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Yuki Tsunoda Has Another Year to Prove He Belongs in F1

Tsunoda's first two seasons in Formula 1 have been rocky, but Red Bull had few other options. The once-promising prospect's 2023 season will be about showing how much of that promise can still be found.

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In 2021, Yuki Tsunoda was a promising, if unprepared, Formula 1 prospect. After only two seasons in Formula 3 and Formula 2, Tsunoda was moved into an F1 ride with Red Bull's Scuderia AlphaTauri quickly and given a chance to sink or swim at a program that has been short on young talent over the past few years. He struggled, and although 2022 was less disastrous, he struggled the next year too. But F1 licensing rules kept AlphaTauri from signing Colton Herta, its top choice for the 2023 season, and the program had already allowed Pierre Gasly to walk from his existing contractual commitments when they chose to sign Williams reserve driver Nyck de Vries.

This is the third installment of our driver-by-driver preview of the 2023 Formula 1 season. This weekend, we will be covering Scuderia AlphaTauri. You can find the rest of our previews here.

That means Tsunoda will get a third year as a prospect. It is a rare moment of patience from Red Bull, who recently compressed Alex Albon's entire career with the team down to just two seasons despite promoting him from Formula 2 all the way to the second seat at their championship-level senior team after just half a season at the then-Toro Rosso program.

Given how inexperienced he is in Europe, that third chance may be just what Tsunoda needs to save his career and prove he belongs in the Red Bull system long-term. More cynically, it could be the reality of a marketplace where Red Bull had few other promising options and a contractual obligation to enter the car. No matter the reality, the opportunity is the same: Yuki Tsunoda still ernters the 2023 season as a Formula 1 driver.

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Tsunoda started racing cars in 2016, in Japan's domestic Formula 4 series. He finished third in his first full-time season in the series the year after, then won his first championship with a seven-win Japanese Formula 4 season in 2018. That put him on the fast track to F1.

Honda's strong F1 ties with Red Bull led Tsunoda to their farm system in 2019, a year he spent finishing a respectable-but-uninspiring ninth in FIA Formula 3. In 2020, he was promoted to Formula 2, where he finished a stellar third as a rookie in a series that traditionally skews more toward rewarding experience than young talent. He scored four poles in twelve opportunities and was alive in the championship hunt until the last weekend of the season, ultimately losing the title to fellow 2021 rookie Mick Schumacher.

Honda and Red Bull split shortly afterward, leaving little time for patience in developing their shared prospect. Red Bull moved Tsunoda to AlphaTauri in 2021, as a 20 year-old rookie with just one year each in Formula 3 and Formula 2. 2023 will be his third season with the program.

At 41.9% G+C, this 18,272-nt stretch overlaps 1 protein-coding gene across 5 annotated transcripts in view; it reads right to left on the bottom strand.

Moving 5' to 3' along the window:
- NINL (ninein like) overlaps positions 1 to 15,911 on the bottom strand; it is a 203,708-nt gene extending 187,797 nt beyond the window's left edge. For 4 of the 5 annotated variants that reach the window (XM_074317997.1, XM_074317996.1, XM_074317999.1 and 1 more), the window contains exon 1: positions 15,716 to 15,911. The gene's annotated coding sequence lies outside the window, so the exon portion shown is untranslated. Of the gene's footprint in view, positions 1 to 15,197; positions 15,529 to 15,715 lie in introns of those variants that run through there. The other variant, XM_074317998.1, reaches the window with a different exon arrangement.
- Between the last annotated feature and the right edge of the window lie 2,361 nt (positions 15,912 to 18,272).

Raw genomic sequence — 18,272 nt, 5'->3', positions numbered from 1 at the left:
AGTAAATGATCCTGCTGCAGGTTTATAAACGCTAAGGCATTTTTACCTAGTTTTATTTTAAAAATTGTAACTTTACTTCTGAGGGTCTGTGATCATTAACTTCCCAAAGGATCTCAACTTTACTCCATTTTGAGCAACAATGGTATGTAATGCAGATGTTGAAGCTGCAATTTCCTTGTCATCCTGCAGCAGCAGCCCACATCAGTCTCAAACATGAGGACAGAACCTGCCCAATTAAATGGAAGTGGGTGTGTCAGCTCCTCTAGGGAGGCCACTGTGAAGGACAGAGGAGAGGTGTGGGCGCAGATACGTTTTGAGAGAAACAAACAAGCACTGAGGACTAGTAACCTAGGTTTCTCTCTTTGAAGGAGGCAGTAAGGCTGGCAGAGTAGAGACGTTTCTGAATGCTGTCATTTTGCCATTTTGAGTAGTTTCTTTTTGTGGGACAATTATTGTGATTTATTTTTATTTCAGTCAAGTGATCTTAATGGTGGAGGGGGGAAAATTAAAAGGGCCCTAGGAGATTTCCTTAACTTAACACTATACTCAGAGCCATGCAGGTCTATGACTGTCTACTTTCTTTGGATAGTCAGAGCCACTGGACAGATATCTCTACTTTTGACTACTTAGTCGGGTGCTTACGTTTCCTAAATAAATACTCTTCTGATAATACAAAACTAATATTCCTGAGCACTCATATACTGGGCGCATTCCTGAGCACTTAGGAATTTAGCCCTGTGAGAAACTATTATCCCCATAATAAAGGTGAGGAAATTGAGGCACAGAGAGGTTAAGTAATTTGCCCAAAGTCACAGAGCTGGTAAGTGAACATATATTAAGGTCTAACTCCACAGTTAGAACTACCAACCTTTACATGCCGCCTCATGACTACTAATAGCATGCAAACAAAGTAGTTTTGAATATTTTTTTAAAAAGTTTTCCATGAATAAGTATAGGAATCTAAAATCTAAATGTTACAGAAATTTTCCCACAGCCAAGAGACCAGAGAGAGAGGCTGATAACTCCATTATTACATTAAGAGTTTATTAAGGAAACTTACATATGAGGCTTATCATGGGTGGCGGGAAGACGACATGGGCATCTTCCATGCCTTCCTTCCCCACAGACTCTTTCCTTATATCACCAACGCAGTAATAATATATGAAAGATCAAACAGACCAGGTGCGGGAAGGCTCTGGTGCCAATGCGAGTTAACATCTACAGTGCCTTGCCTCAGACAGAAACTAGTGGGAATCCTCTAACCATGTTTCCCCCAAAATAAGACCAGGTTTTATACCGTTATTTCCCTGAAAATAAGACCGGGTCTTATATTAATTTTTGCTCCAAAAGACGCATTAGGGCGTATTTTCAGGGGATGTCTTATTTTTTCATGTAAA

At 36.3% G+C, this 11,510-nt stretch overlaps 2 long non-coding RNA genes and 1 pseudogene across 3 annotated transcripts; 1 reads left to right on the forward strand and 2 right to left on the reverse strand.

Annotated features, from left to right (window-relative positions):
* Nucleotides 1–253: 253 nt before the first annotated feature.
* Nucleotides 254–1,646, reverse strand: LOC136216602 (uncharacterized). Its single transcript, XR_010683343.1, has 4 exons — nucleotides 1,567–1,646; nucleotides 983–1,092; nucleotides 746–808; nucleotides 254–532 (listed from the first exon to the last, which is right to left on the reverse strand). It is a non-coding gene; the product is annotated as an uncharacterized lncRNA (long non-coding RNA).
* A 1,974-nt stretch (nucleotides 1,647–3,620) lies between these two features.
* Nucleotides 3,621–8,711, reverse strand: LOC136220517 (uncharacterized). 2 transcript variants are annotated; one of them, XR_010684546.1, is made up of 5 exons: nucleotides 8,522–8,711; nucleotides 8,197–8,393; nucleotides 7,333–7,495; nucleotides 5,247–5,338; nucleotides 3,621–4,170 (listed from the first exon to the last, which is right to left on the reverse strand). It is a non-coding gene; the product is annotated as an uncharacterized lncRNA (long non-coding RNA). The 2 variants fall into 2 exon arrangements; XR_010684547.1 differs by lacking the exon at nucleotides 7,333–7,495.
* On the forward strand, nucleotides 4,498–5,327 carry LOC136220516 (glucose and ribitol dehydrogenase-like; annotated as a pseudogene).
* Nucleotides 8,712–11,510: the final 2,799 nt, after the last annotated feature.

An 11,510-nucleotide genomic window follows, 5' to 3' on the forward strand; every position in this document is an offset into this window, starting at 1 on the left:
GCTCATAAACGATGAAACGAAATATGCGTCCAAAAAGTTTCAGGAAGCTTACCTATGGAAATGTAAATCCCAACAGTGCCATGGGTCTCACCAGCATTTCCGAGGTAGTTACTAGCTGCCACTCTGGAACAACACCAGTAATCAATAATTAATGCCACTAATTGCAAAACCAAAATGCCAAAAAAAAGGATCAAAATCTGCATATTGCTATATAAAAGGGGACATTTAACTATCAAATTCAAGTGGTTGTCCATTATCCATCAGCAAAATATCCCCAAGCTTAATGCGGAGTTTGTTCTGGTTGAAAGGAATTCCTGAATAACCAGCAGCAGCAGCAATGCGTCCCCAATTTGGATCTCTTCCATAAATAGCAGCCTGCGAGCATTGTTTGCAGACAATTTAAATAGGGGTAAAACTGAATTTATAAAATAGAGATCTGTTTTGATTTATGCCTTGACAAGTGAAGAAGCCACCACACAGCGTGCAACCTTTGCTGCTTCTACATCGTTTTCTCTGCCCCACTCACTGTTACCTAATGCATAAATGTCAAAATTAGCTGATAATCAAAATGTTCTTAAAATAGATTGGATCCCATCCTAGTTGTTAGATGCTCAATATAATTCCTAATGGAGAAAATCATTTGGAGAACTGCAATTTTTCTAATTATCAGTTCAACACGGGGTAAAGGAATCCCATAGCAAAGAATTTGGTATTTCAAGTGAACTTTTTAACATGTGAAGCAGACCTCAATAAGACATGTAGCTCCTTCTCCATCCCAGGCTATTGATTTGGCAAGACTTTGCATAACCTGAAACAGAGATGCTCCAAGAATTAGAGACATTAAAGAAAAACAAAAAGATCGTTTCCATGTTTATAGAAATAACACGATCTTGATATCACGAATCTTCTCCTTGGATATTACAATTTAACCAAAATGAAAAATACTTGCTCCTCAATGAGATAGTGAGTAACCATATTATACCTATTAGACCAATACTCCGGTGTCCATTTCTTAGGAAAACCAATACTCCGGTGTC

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While Tsunoda was uncompetitive with teammate Pierre Gasly in 2021, his relative performance to Gasly improved significantly in 2022. Unfortunately, the AlphaTauri car was also far less competitive; as a result, Tsunoda's overall performance was far worse.

The overall numbers are pretty dire. Last season, Tsunoda finished in the points seven times. This year, he scored points on just four occasions. He gathered just 12 points, well behind the 32 he scored as a rookie. When you bring in the comparisons to Gasly, however, the season looks far better.

Last year, Gasly outqualified Tsunoda on 21 of 22 relevant occasions. This year, the number dropped to 13 out of 21. Gasly's 110 points in 2021 were more than three times what Tsunoda had scored. In 2022, his 23 were fewer than half. Those numbers still paint Gasly as the clear stronger driver of the pair, but they do indicate that Tsunoda both raced and qualified far closer to his only consistent measuring stick than he had as a rookie. That is a sign of progress, the thing worth salvaging from a season where a prospect is buried at an uncompetitive team.

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That progress is not enough, though. If Tsunoda wants to stay in F1, he needs to finish his third season as more than just an improving prospect. He needs to be a strong driver in his own right, like Gasly had become by the time he got the call from Alpine to replace Fernando Alonso for 2023. That means more consistent points, more consistent Q3 appearances, and, most importantly, clearly demonstrating that he as at least at the level of rookie teammate Nyck de Vries.

That is a big ask. Despite being an F1 rookie, de Vries has been racing at internationally-relevant levels as long as Tsunoda has been racing cars of any form. His lone Formula 1 start, a fill-in drive for Williams last season, ended in points. If Tsunoda can beat a strong teammate with little experience in F1 race weekends, he should be in a much better place after the 2023 season. If he cannot stay competitive, he may not be in Formula 1 at all.

f1 grand prix of abu dhabi final practice
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For Tsunoda, success will be measured in one simple way: whether or not he keeps a spot on the grid. A successful season is one in which he can either convince Red Bull that he is better than the prospect of bringing along another young driver or convince another team that he is ready for a role outside of Red Bull's development program.

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